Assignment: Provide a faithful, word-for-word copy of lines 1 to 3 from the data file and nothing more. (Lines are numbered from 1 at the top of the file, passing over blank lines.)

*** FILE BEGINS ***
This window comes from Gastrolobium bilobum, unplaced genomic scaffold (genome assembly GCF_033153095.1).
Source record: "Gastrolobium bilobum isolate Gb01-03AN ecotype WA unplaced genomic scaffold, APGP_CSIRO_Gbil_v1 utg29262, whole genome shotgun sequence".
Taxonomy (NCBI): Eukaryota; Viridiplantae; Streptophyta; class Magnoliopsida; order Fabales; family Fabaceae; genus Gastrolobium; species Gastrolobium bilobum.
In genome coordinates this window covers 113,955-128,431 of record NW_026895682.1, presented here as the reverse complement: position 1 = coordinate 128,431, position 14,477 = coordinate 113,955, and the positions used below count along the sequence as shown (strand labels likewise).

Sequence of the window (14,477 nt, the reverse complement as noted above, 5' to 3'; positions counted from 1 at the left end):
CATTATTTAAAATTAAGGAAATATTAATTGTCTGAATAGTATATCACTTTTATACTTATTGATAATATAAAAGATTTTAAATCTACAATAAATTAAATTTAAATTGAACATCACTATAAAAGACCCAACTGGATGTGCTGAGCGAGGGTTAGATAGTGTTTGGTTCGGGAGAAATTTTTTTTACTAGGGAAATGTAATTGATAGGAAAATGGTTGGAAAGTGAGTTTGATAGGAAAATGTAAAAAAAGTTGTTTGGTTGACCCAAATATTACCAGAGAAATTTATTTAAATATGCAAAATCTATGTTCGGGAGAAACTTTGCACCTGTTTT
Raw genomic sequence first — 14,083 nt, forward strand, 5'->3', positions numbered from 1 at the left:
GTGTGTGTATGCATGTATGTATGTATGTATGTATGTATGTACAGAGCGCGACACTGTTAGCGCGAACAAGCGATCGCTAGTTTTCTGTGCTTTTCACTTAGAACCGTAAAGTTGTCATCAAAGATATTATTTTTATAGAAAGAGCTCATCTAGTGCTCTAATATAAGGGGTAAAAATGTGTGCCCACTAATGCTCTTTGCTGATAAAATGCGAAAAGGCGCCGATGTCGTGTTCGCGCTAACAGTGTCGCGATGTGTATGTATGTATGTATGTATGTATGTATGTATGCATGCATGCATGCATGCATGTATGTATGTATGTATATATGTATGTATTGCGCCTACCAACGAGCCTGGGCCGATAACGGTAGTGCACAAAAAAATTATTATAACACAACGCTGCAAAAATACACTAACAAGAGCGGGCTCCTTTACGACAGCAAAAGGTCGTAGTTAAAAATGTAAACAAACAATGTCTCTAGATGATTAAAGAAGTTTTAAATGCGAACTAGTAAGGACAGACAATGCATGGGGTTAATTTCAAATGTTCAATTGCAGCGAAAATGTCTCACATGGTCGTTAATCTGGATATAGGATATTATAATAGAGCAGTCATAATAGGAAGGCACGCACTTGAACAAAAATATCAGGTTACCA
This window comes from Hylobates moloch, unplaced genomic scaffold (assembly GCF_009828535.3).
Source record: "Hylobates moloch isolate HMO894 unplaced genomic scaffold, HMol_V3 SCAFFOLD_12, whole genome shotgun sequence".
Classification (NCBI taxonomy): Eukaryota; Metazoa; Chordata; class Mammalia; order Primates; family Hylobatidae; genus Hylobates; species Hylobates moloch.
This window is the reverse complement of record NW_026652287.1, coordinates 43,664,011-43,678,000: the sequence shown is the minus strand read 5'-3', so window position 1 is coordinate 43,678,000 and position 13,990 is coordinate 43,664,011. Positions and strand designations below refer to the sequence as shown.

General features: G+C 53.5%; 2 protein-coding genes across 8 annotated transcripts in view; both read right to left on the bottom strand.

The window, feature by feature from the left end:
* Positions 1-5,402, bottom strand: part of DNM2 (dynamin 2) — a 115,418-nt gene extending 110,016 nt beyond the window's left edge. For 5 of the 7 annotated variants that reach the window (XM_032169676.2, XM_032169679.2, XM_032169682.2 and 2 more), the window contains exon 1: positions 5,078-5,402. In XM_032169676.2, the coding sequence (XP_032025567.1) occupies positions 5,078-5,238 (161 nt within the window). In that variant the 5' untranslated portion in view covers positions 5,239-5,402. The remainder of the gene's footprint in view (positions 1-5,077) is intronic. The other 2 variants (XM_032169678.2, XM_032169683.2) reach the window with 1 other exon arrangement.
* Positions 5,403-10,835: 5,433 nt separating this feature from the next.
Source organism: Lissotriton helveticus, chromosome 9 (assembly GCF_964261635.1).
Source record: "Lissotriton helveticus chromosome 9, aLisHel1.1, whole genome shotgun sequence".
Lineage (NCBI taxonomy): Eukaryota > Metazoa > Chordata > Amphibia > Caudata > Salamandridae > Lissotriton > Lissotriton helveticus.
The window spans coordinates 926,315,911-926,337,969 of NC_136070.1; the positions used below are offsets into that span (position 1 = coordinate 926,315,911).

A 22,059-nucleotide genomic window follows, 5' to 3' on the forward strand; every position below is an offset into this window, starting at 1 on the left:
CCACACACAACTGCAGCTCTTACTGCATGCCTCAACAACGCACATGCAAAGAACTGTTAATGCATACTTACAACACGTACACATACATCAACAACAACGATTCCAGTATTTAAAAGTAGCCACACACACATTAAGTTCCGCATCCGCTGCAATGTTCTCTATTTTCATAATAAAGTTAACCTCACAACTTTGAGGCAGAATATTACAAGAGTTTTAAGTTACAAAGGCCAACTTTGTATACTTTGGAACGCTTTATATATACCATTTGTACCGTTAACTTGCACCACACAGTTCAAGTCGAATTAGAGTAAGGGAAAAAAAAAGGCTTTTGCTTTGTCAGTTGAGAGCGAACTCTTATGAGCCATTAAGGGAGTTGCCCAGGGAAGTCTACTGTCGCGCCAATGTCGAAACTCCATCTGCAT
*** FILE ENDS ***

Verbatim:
This window comes from Gastrolobium bilobum, unplaced genomic scaffold (genome assembly GCF_033153095.1).
Source record: "Gastrolobium bilobum isolate Gb01-03AN ecotype WA unplaced genomic scaffold, APGP_CSIRO_Gbil_v1 utg29262, whole genome shotgun sequence".
Taxonomy (NCBI): Eukaryota; Viridiplantae; Streptophyta; class Magnoliopsida; order Fabales; family Fabaceae; genus Gastrolobium; species Gastrolobium bilobum.